NORTH TAMPA — They were Jewish, Catholic, Hindu, Muslim, Methodist and more.
They were men and women coming together for one cause.
In recognition of Domestic Violence Awareness Month, the Family Justice Center of Hillsborough County gathered faith leaders this week to sign a proclamation and learn more about the role they can play in preventing domestic abuse.
"The intent is to recognize that domestic violence crosses all lines, including faith, economic, cultural … and to get faith leaders to take a stand on that," said Nikki Daniels, executive director of the Family Justice Center.
Michael Neely, pastor of New Millennium Community Church in Tampa, said that many women stay in abusive situations because of their religion.
Neely works with domestic violence victims through the interfaith chaplaincy program at the Family Justice Center, a one-stop service center for victims and their families.
"The majority (of victims) had the same struggle: 'Is God going to be angry with me if I leave?' " he said to more than 30 representatives of churches and organizations, including the Spring, LifePath Hospice and the Salvation Army.
"There are women in your congregations who are being abused. They exist in silence and darkness," Neely said to the clergy. "On this issue we agree. Domestic violence is not accepted in any shape or form."
Kimberly Alexander, whom Neely counseled, shared her story of being in a 20-year abusive relationship with a pastor. Alexander said her former husband used the word of God to subdue her.
She said she decided to get out of the relationship after he nearly strangled her.
"Know your power," she said to the church leaders. "Don't get so complacent with your congregation to think you know what they are going through."
Alexander now works with other victims of domestic violence and leads the center's VOICES Advocacy Committee.
"Watch for changes," she said, "because a woman will change when she's in the presence of her batterer."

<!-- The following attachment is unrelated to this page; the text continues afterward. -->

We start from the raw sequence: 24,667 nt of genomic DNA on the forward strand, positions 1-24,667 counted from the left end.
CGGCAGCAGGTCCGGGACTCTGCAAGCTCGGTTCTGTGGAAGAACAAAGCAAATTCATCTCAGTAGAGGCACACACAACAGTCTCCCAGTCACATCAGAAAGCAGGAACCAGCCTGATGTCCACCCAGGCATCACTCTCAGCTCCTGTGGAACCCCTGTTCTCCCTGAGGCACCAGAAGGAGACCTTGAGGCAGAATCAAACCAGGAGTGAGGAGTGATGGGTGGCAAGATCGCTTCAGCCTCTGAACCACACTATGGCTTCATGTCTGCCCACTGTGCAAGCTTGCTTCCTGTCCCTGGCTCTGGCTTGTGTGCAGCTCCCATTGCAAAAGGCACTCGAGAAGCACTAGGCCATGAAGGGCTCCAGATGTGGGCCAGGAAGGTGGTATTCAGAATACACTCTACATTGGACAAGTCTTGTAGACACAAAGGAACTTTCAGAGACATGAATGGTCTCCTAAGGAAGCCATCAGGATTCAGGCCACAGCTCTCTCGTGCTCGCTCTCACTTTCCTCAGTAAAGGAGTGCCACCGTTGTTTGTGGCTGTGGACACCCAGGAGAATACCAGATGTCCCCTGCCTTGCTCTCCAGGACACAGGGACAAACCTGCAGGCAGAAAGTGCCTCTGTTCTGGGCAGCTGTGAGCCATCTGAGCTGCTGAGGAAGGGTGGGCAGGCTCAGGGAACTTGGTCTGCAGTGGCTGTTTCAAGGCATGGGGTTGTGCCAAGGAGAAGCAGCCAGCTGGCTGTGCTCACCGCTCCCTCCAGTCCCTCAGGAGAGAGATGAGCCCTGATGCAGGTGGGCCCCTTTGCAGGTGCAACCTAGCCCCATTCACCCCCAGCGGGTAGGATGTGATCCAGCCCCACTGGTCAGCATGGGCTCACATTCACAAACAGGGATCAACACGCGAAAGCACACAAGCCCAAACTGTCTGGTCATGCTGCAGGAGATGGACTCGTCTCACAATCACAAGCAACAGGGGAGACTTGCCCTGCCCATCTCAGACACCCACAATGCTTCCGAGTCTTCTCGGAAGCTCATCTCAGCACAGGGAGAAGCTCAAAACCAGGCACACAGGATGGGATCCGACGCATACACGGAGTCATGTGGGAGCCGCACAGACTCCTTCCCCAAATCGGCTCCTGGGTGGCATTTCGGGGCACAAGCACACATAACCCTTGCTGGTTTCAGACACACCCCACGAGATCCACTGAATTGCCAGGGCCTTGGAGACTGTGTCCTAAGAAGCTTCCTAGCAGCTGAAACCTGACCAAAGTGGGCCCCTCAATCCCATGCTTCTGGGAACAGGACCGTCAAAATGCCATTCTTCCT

Daniels said studies have shown that 45 percent of those killed in domestic abuse situations have worked with their pastors, while only 2 percent have worked with some type of domestic violence agency.
"It's really important that the faith leaders work with us," she said.
Many times, she said, an organization like the Family Justice Center has greater resources when dealing with an abusive situation.
Ministers, clergy and pastors took turns reading the proclamation that pledged "spiritual and religious leaders of Tampa Bay, proclaim with one voice, that domestic violence exists in our own Tampa Bay communities and is morally, spiritually and universally intolerable."
The proclamation was signed by representatives from 16 religious and community organizations, including Sacred Heart Catholic Church, the Congregation Schaarai Zedek, Unity North Tampa, CAIR Florida (Council on American-Islamic Relations), Peace Progressive Primitive Baptist Church, Metropolitan Community Church of Tampa and First United Church of Tampa.
Alexander said she felt gratified to see "faith leaders across so many beliefs … unified in having no tolerance for domestic violence."
Daniels hopes the leaders spread the word. "Part of our goal is that they will speak to their congregations to say that domestic violence is not accepted by their church," she said.
The faith leaders received information packets that included scriptures related to domestic violence.
Daniels urges clergy members who may be faced with dealing with possible domestic abuse victims to "believe them and support them, and encourage them to seek services to help them be safe."
For one representative, the cause hit close to home. Before his turn to read, Richard Behers of LifePath Hospice mentioned that a co-worker recently died as a result of domestic abuse.
"Faith leaders have a great impact on their churches. Hopefully this issue will get some notoriety," he said afterward. "This is an amazing turnout. There's hardly words to say … I'm very, very pleased."